December 16, 2017

The Minneapolis Millers of the American Association: A Review

April 5, 2015 by · Leave a Comment 

The big leagues may get the lion’s share of recognition but make no mistake about it; minor leagues have been the essential lifeblood of baseball since the game became a profession. Preserving the history of these leagues is just as important as the meticulous record keeping and story collecting of the majors. Fortunately, there are researchers doing fine work in this regard. Rex Hamann has produced one of the best most recent efforts, with his new book, The Minneapolis Millers of the American Association ($21.99, Arcadia Publishing. Available at local retailers, online bookstores, or through Arcadia Publishing at www.arcadiapublishing.com or (888) 313-2665).

Today, minor league baseball primarily functions as a farm system for cultivating major league ballplayers out of young prospects who have come from high school and college. However, its purpose was much different in the past, particularly during the lifetime of the Millers (1902-1960). With the majors primarily located on the East Coast, such teams helped fulfill the demand for baseball around the country by providing top-notch play. Not only did they utilize up-and-coming young players, but they also were a popular landing spot for former major leaguers whose talents may have slipped but still had something left in the gas tank.

Hamann has assembled a tremendous collection of vintage photographs encapsulating the history of the Millers. Ranging from player action shots to team photos to candid moments, there is a little of everything here. Each picture is accompanied with a brief description, which typically includes some statistics or an intriguing tidbit or two, making it an effortless way to learn the team history and see how many fascinating people and events passed through their nearly six-decade run.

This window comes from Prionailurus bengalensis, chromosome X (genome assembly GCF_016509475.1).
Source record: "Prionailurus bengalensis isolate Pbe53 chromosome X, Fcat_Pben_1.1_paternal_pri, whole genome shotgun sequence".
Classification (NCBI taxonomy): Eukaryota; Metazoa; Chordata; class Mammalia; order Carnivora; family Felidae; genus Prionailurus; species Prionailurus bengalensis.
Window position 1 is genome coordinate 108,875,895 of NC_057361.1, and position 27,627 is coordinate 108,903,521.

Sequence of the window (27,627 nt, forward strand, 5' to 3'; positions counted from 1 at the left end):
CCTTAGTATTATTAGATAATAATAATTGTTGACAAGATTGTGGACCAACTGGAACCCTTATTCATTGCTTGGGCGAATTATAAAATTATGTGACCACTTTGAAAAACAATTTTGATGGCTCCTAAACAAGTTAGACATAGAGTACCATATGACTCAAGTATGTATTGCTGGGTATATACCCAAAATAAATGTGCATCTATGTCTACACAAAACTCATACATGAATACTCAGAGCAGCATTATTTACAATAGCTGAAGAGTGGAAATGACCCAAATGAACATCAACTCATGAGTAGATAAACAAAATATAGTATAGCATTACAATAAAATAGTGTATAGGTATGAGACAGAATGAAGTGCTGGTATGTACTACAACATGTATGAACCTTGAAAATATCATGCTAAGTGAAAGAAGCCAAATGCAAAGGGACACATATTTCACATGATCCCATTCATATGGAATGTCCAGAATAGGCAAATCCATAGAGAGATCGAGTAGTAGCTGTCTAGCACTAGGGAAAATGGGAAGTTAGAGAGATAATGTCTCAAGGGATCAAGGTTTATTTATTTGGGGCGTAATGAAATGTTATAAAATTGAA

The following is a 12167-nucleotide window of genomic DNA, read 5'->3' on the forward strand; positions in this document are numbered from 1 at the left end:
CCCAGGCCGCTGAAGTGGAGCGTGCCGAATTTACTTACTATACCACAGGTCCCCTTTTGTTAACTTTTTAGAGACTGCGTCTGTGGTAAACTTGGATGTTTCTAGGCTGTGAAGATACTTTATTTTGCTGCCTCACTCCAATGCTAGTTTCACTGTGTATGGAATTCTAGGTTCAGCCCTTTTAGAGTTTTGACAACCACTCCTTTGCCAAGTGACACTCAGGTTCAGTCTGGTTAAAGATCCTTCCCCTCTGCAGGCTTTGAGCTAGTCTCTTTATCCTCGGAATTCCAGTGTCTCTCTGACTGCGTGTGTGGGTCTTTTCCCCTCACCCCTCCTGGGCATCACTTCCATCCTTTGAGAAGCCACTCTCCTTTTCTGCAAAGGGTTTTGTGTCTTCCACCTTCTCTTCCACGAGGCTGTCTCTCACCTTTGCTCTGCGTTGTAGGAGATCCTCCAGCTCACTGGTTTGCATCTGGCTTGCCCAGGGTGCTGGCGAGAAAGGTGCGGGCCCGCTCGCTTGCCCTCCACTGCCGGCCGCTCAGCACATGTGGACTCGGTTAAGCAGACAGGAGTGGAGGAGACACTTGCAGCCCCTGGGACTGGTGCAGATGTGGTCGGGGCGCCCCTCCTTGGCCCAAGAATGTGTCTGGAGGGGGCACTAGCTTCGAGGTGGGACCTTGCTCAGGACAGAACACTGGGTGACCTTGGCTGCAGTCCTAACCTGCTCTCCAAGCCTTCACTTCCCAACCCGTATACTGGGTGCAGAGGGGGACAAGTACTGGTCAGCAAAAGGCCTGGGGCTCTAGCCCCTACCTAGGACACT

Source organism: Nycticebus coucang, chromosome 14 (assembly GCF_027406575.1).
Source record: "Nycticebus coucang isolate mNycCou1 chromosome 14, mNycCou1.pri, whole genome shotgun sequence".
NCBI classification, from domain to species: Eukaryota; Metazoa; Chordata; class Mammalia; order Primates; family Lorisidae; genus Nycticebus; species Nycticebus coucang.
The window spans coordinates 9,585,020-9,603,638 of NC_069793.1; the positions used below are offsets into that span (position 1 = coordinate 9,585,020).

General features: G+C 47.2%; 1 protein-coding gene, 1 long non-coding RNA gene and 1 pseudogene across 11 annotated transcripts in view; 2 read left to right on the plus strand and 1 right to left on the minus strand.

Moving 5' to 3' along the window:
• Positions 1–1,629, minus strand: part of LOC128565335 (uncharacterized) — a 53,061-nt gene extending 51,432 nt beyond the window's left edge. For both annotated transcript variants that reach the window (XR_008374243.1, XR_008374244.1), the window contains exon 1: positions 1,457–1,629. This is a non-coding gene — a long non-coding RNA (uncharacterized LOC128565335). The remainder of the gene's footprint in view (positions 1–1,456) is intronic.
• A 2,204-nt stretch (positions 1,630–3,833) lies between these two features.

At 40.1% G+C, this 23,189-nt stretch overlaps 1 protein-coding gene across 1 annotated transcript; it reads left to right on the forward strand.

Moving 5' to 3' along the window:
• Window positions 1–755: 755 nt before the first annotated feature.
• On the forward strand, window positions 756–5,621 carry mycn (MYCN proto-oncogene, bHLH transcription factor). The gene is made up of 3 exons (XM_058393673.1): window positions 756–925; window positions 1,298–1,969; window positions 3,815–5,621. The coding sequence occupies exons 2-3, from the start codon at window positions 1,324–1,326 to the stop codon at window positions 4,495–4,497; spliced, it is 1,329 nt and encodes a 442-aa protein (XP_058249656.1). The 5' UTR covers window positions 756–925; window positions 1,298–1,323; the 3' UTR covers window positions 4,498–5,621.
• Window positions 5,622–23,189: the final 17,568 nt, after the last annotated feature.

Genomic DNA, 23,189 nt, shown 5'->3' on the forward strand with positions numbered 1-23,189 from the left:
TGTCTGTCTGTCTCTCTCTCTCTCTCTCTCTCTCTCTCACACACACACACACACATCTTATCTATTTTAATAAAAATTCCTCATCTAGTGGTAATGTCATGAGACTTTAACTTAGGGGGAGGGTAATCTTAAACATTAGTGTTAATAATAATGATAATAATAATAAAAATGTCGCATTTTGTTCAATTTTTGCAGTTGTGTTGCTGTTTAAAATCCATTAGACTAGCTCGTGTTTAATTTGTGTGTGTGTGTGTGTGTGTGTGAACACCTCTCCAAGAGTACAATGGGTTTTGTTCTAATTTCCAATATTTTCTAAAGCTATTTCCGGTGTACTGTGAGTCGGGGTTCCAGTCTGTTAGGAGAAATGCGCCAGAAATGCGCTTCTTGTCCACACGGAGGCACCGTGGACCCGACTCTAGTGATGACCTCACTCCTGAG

At 127 pages, this is not a lengthy read but there is a lot packed. The photos are striking and tell the first part of each story, while Hamann’s commentary ties it all together. If Major League Baseball hadn’t come to Minnesota in the form of the Twins in 1961, it is hard to imagine that the Millers wouldn’t still be plugging away as a popular and successful franchise.

It’s interesting to see the wide swath of players and personalities who were connected to the Millers over the years. For prospects, the likes of Ted Williams and Willie Mays made successful stops there before vaulting to legendary careers on the national stage. But for every once-in-a-lifetime youngster like them, there were hundreds whose careers peaked during the hot summer months they spent playing baseball in Minneapolis.

On the other end of the spectrum, numerous quality veterans played out the string on their careers. Negro League great third baseman Ray Dandridge and first baseman George “High Pockets” Kelly each played some of their final professional games in a Minneapolis uniform before their eventual retirements and enshrinement in the National Baseball Hall of Fame.

Naturally, not everyone who passed through Minneapolis has remained part of baseball’s collective memory but that doesn’t make their stories any less interesting. Outfielder Henri Rondeau hit .295 during his career as an outfielder but his greatest feat as described by Hamann was his saving the life of a young girl whose clothing had caught fire in a fireworks accident.

Red Downs had 13 professional seasons as a heavy-hitting second baseman, including 1909 with the Millers. Unfortunately, we find out that in retirement his life took a downward turn, particularly during the Great Depression, as he was apprehended for robbing a Los Angeles jewelry store in 1932 and subsequently served a prison sentence.

There is nothing fancy with this work of Hamann, but that isn’t an insult. To the contrary, he has accumulated a team history that has more than enough detail to draw in baseball fans wanting to learn more about this former pillar of the minor leagues. Whether your interest is baseball or history, this amply covers both and I suspect anyone who picks it up will be pleased on all accounts.

Disclaimer: I was provided with a free copy of this book but received no payment or other consideration for this review.

Andrew Martin is the founder of “The Baseball Historian” blog where he posts his thoughts about baseball on a regular basis. You can also reach him on Twitter at @historianandrew or on Facebook.

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